Unlike either Balabanov or Shakhnazarov, however, Sukarev affirmatively resolves these problems in establishing the protagonists as ideal and virtuous types and countercultural space as truly utopian. Escape from official culture is realized in the Crimea, and Solntse’s natural death, while tragic, avoids defeat at the hands of the authorities. At the same time, Western mass culture is not fundamentally corrupting; rather, jeans and rock music unproblematically represent the means of achieving freedom from Soviet totalitarianism. In this respect, House of Sun avoids both the despair of Cargo 200 and the patriotic moralizing of Vanished Empire.

sunhouseThe image of the early 1970s Soviet Union consequently remains a nostalgic space, and Moscow a site of innocent leisure and simple entertainment. In an opening sequence, Sasha moves through urban space with careless abandon, pausing to shoot a couple hoops, before returning home. In another scene, she goes to see a popular American film. Thus there is a firm element of nostalgia present in House of Sun, but the film represents the violence of the Soviet system in much greater detail than either Shakhnazarov or Todorovskii.

Although not without interest, the appeal of House of Sun is on the surface. Sukachev presents a spectacle of the previously unfamiliar Soviet hippy, and of 1960s/70s cultural conflict. The plot, a simple story of young love, appears as a mere vehicle for the image and soundtrack. Moreover, the theme of the counter-culture frequently collides with the historical context and visual codes of late socialism in House of Sun. Nonetheless, the mixing of these two worlds creates an enjoyable and frequently amusing viewing experience, which allows one to ignore the frequently trite aspects of the plot.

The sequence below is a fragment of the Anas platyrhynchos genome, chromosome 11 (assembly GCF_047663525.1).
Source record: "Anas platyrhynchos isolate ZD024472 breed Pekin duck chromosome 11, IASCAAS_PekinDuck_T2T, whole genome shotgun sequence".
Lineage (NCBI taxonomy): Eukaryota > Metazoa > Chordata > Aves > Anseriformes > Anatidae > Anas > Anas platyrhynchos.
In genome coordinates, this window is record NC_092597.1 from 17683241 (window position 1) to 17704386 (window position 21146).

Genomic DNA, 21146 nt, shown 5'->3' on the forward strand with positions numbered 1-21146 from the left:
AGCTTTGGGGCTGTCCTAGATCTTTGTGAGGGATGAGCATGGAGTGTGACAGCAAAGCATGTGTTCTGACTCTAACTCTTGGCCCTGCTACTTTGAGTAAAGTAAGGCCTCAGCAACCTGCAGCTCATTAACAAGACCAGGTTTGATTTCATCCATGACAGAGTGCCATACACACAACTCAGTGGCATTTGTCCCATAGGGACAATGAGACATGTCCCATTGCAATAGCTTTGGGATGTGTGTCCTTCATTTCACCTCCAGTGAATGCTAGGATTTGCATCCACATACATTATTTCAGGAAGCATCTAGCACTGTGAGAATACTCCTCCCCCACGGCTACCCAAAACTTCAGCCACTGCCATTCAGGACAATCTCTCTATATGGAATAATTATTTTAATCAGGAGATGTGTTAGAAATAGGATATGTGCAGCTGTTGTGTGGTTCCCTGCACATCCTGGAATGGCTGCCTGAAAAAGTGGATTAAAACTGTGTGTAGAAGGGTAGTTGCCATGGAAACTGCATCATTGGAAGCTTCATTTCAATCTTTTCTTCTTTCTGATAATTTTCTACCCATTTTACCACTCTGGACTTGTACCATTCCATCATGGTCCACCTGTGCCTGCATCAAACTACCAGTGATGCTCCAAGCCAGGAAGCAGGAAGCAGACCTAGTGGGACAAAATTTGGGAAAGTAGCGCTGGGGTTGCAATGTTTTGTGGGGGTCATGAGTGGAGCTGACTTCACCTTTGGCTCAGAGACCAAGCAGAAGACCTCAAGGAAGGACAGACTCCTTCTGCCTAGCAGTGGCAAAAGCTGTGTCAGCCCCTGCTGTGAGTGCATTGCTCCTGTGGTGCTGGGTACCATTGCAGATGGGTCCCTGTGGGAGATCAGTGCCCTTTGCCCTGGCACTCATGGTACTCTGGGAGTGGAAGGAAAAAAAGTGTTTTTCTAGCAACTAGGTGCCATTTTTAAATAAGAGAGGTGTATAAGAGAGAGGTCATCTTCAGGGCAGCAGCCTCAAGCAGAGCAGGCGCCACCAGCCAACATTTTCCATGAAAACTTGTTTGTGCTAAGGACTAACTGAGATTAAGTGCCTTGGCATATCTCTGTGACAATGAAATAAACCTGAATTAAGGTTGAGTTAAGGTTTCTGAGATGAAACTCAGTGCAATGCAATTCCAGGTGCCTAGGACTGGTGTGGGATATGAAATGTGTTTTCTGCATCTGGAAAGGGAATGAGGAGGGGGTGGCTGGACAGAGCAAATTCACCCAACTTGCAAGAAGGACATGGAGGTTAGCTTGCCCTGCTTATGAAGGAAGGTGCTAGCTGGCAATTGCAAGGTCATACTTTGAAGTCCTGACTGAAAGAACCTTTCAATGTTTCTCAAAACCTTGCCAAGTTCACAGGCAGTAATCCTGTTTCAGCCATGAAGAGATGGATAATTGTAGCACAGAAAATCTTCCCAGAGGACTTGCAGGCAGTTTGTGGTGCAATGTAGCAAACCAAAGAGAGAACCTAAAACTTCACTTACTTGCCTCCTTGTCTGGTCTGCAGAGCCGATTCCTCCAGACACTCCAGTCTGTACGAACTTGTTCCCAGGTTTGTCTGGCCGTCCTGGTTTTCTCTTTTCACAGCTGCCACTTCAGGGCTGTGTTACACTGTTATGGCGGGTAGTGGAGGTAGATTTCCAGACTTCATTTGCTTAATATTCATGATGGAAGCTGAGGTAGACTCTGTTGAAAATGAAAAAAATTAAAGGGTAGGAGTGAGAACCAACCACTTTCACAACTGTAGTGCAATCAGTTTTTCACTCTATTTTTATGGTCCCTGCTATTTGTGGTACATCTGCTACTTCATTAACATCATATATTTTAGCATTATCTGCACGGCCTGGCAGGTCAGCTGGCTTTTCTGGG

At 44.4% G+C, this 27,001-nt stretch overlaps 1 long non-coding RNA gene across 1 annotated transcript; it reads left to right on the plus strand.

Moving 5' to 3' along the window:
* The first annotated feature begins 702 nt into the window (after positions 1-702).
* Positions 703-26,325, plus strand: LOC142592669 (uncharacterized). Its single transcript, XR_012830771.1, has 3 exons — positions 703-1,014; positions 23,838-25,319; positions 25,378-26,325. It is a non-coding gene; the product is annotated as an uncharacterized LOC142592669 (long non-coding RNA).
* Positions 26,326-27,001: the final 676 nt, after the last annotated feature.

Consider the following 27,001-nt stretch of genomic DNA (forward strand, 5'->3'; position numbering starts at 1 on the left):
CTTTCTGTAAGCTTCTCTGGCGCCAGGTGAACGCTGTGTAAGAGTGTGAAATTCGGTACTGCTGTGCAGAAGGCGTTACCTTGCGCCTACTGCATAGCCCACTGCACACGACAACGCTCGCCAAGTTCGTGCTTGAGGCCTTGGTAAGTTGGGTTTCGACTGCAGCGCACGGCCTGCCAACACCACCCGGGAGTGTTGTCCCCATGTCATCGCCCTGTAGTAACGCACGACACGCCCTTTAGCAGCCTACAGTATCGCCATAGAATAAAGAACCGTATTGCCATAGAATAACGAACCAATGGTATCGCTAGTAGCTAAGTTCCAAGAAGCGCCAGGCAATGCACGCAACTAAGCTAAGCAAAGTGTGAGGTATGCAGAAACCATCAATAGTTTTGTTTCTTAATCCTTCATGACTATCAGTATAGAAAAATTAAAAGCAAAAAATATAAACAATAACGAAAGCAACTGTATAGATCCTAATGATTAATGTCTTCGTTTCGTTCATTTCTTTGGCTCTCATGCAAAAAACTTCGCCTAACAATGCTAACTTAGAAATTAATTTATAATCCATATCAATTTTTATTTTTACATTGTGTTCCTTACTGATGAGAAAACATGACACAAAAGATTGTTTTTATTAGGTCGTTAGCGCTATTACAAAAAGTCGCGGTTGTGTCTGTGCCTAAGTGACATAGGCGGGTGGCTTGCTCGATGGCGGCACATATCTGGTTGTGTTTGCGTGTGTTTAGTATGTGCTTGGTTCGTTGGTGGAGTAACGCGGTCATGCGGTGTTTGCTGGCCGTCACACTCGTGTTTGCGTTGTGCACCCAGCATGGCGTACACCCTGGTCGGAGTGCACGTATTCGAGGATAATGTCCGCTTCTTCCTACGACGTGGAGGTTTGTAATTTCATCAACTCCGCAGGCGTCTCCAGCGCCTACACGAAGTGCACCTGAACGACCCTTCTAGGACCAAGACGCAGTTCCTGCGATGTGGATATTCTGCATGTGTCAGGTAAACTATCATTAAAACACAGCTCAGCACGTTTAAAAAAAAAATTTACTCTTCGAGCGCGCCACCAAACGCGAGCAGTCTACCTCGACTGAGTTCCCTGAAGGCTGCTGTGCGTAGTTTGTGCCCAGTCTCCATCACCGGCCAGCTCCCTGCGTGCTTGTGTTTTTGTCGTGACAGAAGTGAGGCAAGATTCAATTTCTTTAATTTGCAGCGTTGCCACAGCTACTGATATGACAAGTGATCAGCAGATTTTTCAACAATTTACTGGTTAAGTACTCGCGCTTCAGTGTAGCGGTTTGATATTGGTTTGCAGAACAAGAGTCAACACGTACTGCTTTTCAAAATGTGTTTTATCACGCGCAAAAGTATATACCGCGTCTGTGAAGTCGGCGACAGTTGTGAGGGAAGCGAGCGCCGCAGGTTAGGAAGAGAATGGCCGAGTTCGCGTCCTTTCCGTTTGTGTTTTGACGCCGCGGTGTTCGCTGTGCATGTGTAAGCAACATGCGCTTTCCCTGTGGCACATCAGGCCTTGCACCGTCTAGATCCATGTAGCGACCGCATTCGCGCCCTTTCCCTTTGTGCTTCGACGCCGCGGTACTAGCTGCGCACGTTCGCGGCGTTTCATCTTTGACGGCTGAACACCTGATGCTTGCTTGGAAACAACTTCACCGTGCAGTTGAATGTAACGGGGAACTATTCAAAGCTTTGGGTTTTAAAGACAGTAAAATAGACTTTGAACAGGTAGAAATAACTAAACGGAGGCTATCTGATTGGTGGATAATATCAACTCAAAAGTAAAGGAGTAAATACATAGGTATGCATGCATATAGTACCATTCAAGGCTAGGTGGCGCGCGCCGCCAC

Joshua First
University of Mississippi

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Notes

1] Arthur Marwick, author of the best transnational history of this era, identifies a “long 1960s,” by which he means the period 1958-1974.

2] As Aniko Bodroghkozy argues, critics in 1970 had already identified the dominant tropes of the 1960s youth rebellion film.


Works Cited

Bodroghkozy, Aniko. “Reel Revolutionaries: An Examination of Hollywood’s Cycle of Youth Rebellion Films.” Cinema Journal 41, no. 3 (Spring 2002), 38-58.

Kaganovsky, Lilya. “Karen Shakhnazarov: Vanished EmpireKinoKultura 22 (October 2008).

Marwick, Arthur. The Sixties: Cultural Revolution in Britain, France, Italy and the United States, c. 1958- c. 1974. Oxford: Oxford, University Press, 1998.

Stepanova, Svetlana. “Tsvety i zhelezno.” Ruskino.


The House of Sun, Russia, 2010
Color, 110 minutes
Director: Garik Sukachev
Script: Ivan Okhlobystin and Sukachev
Cinematography: Sergei Kozlov
Cast: Stanislav Riadinskii, Svetlana Ivanova, Dar’ia Moroz, Ivan Stebunov, Kirill Polikashin, Moises Blanca, Aleksei Gorbunov
Producers: Sergei Gribkov, Stanislav Ershov, Sergei Arshinov, Marianna Balashova, Irakli Karbaia
Production Company: Top Line Distribution, Archi-Film, Yalta Film Studio, Gorkii Studio

Garik Sukachev: The House of Sun (Dom Solntsa, 2010)

reviewed by Joshua First © 2010

Updated: 02 Oct 10